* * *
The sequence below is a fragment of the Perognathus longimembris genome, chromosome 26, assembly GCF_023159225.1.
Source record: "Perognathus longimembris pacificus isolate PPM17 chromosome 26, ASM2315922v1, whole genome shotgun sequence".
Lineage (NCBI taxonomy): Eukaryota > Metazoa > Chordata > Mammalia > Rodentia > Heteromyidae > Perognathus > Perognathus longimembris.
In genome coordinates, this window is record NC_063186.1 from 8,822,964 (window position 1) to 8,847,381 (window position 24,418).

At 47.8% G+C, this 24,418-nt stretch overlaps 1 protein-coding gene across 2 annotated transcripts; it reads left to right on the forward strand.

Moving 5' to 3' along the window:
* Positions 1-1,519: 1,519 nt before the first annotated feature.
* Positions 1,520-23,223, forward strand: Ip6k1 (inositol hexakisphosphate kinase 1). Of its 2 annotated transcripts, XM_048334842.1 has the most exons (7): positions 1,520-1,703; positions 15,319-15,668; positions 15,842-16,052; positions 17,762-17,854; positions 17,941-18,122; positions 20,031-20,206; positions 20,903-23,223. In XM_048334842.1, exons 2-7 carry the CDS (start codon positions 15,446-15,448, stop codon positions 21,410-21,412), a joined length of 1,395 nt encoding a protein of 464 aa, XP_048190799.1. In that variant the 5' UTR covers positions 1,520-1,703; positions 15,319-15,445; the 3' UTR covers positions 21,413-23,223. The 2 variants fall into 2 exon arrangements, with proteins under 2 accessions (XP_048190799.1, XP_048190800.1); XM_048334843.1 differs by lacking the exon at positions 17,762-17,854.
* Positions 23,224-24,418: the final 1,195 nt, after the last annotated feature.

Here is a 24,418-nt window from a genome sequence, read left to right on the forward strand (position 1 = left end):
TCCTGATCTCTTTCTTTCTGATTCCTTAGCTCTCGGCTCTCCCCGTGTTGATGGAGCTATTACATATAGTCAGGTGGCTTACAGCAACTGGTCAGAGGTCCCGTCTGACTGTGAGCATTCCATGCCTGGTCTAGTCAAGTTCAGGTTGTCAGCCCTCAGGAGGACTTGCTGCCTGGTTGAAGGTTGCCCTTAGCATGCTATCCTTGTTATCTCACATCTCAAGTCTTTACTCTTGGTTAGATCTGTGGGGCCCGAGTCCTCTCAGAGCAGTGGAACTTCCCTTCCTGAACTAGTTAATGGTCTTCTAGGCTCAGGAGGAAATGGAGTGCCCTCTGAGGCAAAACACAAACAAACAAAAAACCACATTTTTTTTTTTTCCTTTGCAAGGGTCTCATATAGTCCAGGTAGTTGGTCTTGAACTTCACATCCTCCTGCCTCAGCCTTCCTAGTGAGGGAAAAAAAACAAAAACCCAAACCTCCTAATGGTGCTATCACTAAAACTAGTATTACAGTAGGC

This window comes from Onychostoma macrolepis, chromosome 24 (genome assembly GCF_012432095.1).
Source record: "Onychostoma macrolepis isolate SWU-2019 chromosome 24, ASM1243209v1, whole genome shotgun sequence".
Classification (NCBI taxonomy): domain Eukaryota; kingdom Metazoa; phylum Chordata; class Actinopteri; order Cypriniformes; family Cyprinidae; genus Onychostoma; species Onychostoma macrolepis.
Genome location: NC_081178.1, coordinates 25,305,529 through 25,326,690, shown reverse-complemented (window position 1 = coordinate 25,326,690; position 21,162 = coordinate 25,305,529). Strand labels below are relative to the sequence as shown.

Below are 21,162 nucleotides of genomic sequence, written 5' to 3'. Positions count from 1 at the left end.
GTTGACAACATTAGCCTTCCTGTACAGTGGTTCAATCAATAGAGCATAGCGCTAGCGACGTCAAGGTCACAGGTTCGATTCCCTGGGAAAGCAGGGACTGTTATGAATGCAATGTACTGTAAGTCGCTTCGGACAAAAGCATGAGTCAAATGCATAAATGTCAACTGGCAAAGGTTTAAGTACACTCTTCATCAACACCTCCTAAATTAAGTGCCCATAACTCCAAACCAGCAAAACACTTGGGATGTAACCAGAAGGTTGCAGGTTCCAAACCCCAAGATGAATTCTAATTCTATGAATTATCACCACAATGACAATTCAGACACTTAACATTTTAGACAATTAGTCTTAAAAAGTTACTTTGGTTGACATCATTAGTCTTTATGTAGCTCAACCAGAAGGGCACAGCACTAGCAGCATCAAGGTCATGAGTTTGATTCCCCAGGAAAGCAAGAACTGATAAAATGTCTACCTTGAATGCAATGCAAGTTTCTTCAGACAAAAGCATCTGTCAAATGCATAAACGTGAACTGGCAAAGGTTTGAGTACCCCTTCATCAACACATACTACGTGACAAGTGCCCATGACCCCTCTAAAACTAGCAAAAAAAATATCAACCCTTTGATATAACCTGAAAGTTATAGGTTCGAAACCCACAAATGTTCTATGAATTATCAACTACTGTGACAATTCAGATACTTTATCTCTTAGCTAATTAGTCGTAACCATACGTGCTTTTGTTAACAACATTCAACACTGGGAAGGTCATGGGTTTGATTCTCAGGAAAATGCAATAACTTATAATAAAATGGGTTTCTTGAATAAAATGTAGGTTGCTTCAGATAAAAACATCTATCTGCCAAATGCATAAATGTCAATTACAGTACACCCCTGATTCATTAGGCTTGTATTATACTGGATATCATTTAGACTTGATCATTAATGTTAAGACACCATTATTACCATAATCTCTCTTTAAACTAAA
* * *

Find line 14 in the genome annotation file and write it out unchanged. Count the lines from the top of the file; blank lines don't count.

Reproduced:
Classification (NCBI taxonomy): domain Eukaryota; kingdom Metazoa; phylum Chordata; class Actinopteri; order Cypriniformes; family Cyprinidae; genus Onychostoma; species Onychostoma macrolepis.